Foie Gras, Magret and Duck Legs Sorted


My husband and I were discussing the ban on foie gras in California and wondered if it was banned in other States.  What California actually banned was the gavage or force feeding of birds.  I don’t believe that you can have “real”, quality foie gras without force feeding but I do understand the why of California, the State I grew up in;  California is filled to the brim with bleeding heart, tree hugging, liberal, vegetarians!  I, of course, escaped this subversive influence because my mother was from Texas 😉


Happily for us, according to the internet, foie gras is not banned in the other States.  In fact, right across the Delaware river in Ferndale, New York, not far from where my husband grew up, is the Hudson Valley Foie Gras and Duck Company, the proud producer of duck products from Mulard ducks, including foie gras, duck legs and duck breasts.


Despite a particularly virulent news article by Huffington Post, Hudson Valley Foie Gras unflinchingly practices gavage in order to to offer the American public French quality magret(duck breast) and foie gras.  Having nothing to hide, the company has an open door policy and will show a visitor anything they are interested in seeing, including gavage.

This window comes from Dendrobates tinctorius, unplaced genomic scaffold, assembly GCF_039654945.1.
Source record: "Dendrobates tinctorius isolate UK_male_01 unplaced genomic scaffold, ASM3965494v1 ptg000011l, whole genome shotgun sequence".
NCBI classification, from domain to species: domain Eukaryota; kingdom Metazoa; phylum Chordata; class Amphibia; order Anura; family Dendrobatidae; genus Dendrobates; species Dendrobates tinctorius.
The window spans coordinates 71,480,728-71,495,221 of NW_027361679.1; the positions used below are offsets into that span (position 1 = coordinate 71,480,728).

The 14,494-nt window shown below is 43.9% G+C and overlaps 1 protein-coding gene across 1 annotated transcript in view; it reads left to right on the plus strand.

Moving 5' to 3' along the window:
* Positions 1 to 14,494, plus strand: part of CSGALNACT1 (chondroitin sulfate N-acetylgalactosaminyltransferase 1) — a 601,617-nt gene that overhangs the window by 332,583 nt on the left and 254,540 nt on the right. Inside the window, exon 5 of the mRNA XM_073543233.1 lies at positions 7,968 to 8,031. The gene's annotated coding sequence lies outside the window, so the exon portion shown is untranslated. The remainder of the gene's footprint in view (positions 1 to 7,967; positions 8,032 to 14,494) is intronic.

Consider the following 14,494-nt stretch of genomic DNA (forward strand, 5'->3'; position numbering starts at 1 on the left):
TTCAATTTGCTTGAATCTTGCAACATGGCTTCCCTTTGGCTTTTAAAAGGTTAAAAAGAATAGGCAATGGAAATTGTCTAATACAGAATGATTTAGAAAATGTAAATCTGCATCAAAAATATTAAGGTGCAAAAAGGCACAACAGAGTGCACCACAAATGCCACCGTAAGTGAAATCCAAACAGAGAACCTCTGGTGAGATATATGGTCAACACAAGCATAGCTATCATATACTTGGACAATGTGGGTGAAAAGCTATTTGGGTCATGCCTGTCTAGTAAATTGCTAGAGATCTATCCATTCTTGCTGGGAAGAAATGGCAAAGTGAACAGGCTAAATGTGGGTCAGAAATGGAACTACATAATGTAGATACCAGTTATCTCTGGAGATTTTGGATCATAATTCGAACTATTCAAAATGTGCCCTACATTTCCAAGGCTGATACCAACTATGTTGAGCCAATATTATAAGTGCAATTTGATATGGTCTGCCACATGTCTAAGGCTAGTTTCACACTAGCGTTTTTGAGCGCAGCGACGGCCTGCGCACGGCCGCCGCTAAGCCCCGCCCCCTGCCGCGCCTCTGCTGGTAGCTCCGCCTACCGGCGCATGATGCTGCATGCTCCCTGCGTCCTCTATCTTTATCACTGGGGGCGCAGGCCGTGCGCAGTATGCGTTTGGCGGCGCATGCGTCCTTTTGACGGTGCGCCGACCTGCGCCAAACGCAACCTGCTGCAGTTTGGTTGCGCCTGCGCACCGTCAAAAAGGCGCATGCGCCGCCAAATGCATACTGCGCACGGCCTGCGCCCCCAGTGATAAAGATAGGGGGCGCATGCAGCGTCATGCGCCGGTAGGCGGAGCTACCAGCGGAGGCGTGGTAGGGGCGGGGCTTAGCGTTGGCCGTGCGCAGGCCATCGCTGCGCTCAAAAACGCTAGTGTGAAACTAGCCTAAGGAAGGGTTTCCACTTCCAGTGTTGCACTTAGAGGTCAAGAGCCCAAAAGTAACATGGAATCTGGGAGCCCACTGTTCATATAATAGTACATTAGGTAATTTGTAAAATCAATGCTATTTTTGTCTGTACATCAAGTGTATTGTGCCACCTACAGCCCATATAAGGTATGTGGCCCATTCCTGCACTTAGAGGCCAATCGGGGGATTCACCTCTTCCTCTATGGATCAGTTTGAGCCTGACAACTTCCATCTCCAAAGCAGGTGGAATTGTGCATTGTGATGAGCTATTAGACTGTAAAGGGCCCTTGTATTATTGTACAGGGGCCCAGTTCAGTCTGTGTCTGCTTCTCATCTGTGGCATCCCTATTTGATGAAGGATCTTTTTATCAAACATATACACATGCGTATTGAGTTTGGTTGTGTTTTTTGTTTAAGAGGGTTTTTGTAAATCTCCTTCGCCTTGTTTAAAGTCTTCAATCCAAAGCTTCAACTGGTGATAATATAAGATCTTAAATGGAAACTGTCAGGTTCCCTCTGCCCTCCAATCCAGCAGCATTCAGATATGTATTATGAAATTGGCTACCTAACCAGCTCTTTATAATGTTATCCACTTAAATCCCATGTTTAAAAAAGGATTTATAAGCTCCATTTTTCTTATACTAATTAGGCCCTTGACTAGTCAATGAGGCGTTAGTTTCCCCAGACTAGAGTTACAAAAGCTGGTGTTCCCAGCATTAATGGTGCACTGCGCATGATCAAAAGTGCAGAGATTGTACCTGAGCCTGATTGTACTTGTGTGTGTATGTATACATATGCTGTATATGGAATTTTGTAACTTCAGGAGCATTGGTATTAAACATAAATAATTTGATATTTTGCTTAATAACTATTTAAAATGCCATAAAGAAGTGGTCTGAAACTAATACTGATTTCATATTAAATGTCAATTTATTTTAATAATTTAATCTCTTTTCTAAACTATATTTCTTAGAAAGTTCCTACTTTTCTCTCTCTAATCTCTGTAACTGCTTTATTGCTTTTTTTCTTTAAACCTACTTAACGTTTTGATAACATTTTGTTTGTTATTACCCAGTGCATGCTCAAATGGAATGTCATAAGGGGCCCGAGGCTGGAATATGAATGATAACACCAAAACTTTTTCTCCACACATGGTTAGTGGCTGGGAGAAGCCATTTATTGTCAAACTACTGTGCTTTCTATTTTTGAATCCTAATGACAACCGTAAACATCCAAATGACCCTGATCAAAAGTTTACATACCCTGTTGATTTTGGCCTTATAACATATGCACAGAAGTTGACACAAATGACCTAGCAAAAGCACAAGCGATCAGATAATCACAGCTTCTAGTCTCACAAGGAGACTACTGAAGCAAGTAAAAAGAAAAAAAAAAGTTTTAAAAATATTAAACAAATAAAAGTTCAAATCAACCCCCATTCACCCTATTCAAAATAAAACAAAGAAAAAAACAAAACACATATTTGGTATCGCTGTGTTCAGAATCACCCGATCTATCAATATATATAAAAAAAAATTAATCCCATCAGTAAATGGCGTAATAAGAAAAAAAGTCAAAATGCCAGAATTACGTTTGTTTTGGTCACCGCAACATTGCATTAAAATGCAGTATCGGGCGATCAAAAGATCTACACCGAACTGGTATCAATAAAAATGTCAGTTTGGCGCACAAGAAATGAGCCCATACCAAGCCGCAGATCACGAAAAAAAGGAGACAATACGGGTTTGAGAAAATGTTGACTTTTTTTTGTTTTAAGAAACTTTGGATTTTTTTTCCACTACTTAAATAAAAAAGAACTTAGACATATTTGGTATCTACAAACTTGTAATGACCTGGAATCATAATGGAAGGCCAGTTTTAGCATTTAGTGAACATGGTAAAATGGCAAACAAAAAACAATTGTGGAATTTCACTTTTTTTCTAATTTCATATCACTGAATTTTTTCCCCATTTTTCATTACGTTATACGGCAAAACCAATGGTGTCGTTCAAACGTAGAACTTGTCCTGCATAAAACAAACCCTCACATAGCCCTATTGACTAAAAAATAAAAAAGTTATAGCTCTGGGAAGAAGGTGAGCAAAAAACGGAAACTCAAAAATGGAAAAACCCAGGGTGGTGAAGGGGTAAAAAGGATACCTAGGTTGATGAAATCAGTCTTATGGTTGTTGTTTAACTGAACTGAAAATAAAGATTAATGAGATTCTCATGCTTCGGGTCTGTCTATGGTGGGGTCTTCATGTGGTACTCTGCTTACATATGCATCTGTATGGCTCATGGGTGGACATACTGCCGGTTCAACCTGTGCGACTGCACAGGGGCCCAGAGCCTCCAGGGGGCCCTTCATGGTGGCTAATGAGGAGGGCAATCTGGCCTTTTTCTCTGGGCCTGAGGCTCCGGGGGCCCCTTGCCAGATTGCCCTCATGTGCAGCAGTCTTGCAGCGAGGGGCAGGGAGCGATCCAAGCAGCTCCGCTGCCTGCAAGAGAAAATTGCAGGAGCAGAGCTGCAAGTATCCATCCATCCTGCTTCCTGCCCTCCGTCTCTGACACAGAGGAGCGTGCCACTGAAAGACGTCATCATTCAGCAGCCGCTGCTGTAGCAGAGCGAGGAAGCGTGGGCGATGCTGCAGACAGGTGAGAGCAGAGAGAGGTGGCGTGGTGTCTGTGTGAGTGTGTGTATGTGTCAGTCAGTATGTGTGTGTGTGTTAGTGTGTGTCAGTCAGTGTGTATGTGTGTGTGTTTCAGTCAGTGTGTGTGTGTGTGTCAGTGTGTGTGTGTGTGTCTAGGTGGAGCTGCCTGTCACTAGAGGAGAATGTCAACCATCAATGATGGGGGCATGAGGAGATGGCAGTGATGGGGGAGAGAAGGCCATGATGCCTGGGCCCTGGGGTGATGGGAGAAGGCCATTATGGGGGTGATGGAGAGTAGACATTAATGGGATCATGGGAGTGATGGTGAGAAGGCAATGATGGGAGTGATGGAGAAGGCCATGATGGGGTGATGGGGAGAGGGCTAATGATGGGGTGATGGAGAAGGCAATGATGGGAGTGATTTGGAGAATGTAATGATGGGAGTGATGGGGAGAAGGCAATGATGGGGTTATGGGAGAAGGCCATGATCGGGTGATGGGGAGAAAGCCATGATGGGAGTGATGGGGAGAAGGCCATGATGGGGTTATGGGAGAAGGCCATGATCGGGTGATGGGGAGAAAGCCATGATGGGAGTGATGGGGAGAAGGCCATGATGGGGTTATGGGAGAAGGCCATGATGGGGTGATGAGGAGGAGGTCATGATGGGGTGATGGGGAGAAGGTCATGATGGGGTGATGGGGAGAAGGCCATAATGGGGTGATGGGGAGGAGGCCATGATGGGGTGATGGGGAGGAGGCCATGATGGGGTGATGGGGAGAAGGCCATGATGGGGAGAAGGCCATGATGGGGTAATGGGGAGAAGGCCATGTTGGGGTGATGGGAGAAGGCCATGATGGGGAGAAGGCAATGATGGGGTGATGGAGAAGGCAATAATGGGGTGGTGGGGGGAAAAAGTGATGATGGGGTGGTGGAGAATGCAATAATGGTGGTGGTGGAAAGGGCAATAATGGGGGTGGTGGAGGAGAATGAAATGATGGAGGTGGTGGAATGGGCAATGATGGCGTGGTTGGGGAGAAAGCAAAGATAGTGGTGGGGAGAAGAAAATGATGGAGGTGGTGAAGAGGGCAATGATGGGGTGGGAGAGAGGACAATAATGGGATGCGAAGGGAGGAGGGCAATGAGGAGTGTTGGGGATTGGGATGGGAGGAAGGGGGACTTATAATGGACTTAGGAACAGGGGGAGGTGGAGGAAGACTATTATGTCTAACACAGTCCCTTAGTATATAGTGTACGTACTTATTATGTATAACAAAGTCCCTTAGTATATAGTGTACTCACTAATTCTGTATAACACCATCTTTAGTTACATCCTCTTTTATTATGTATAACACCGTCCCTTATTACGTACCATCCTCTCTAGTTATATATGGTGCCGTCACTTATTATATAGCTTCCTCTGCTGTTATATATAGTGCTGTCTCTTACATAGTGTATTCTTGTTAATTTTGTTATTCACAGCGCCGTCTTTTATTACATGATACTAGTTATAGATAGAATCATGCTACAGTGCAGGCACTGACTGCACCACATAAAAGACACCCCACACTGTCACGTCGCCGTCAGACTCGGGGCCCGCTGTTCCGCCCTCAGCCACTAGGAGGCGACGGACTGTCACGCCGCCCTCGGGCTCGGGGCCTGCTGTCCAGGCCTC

Since I have already seen gavage, and cage free ducks standing around in a large, clean shelter are pretty boring, I quickly moved on to the purpose of the visit; food buying.


Hudson Valley’s duck farm is not really a tourist destination.  It’s just a large compound with offices ( 3 of them for USDA personnel), a processing plant and duck sheds.  They raise the ducks, process them, package them, store them in refrigerators/freezers, then ship the finished product to restaurants, retail businesses and individuals.  I was a little disappointed that they did not have a cute, onsite store with t-shirts, coffee mugs, stuffed duck toys, porcelain figurines, etc, however they are more than happy to sell to walk in customers.  Still, a t-shirt would have been good, but I understand you can buy one at their online store.  😊


Frankly, after spending so much time eating duck in France, I didn’t know what to expect from an American duck farm.  M. Parret would have been pleased!  Everything looked “correct.”  I bought 16 portions of frozen foie gras scallops, 2 packages of magret and a hefty package of 6 duck legs in case of surprise visitors or a blizzard.